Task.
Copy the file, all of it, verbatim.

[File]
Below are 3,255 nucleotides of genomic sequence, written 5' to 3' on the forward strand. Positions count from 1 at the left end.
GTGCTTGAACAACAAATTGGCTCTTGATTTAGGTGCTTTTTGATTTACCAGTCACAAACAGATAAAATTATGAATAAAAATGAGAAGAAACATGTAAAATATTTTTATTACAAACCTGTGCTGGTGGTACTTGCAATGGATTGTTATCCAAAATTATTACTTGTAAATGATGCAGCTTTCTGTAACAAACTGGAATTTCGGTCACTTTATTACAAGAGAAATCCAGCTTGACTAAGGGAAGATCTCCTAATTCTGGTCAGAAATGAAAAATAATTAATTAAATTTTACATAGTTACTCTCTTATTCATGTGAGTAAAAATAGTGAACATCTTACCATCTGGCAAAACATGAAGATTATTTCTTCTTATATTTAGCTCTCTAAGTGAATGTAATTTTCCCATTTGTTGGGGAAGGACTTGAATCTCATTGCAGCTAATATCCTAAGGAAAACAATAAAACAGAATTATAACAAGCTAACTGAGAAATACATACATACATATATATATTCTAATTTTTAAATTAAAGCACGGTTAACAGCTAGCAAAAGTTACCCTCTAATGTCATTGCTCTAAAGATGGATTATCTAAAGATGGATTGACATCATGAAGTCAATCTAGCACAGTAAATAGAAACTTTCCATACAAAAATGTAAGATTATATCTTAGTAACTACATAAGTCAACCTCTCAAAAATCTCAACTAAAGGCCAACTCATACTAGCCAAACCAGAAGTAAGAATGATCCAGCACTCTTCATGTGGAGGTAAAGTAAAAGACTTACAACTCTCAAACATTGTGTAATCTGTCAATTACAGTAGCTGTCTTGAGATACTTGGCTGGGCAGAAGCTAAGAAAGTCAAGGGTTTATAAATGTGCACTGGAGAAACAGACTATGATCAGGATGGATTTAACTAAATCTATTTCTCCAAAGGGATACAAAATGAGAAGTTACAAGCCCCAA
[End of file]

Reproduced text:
Below are 3,255 nucleotides of genomic sequence, written 5' to 3' on the forward strand. Positions count from 1 at the left end.
GTGCTTGAACAACAAATTGGCTCTTGATTTAGGTGCTTTTTGATTTACCAGTCACAAACAGATAAAATTATGAATAAAAATGAGAAGAAACATGTAAAATATTTTTATTACAAACCTGTGCTGGTGGTACTTGCAATGGATTGTTATCCAAAATTATTACTTGTAAATGATGCAGCTTTCTGTAACAAACTGGAATTTCGGTCACTTTATTACAAGAGAAATCCAGCTTGACTAAGGGAAGATCTCCTAATTCTGGTCAGAAATGAAAAATAATTAATTAAATTTTACATAGTTACTCTCTTATTCATGTGAGTAAAAATAGTGAACATCTTACCATCTGGCAAAACATGAAGATTATTTCTTCTTATATTTAGCTCTCTAAGTGAATGTAATTTTCCCATTTGTTGGGGAAGGACTTGAATCTCATTGCAGCTAATATCCTAAGGAAAACAATAAAACAGAATTATAACAAGCTAACTGAGAAATACATACATACATATATATATTCTAATTTTTAAATTAAAGCACGGTTAACAGCTAGCAAAAGTTACCCTCTAATGTCATTGCTCTAAAGATGGATTATCTAAAGATGGATTGACATCATGAAGTCAATCTAGCACAGTAAATAGAAACTTTCCATACAAAAATGTAAGATTATATCTTAGTAACTACATAAGTCAACCTCTCAAAAATCTCAACTAAAGGCCAACTCATACTAGCCAAACCAGAAGTAAGAATGATCCAGCACTCTTCATGTGGAGGTAAAGTAAAAGACTTACAACTCTCAAACATTGTGTAATCTGTCAATTACAGTAGCTGTCTTGAGATACTTGGCTGGGCAGAAGCTAAGAAAGTCAAGGGTTTATAAATGTGCACTGGAGAAACAGACTATGATCAGGATGGATTTAACTAAATCTATTTCTCCAAAGGGATACAAAATGAGAAGTTACAAGCCCCAA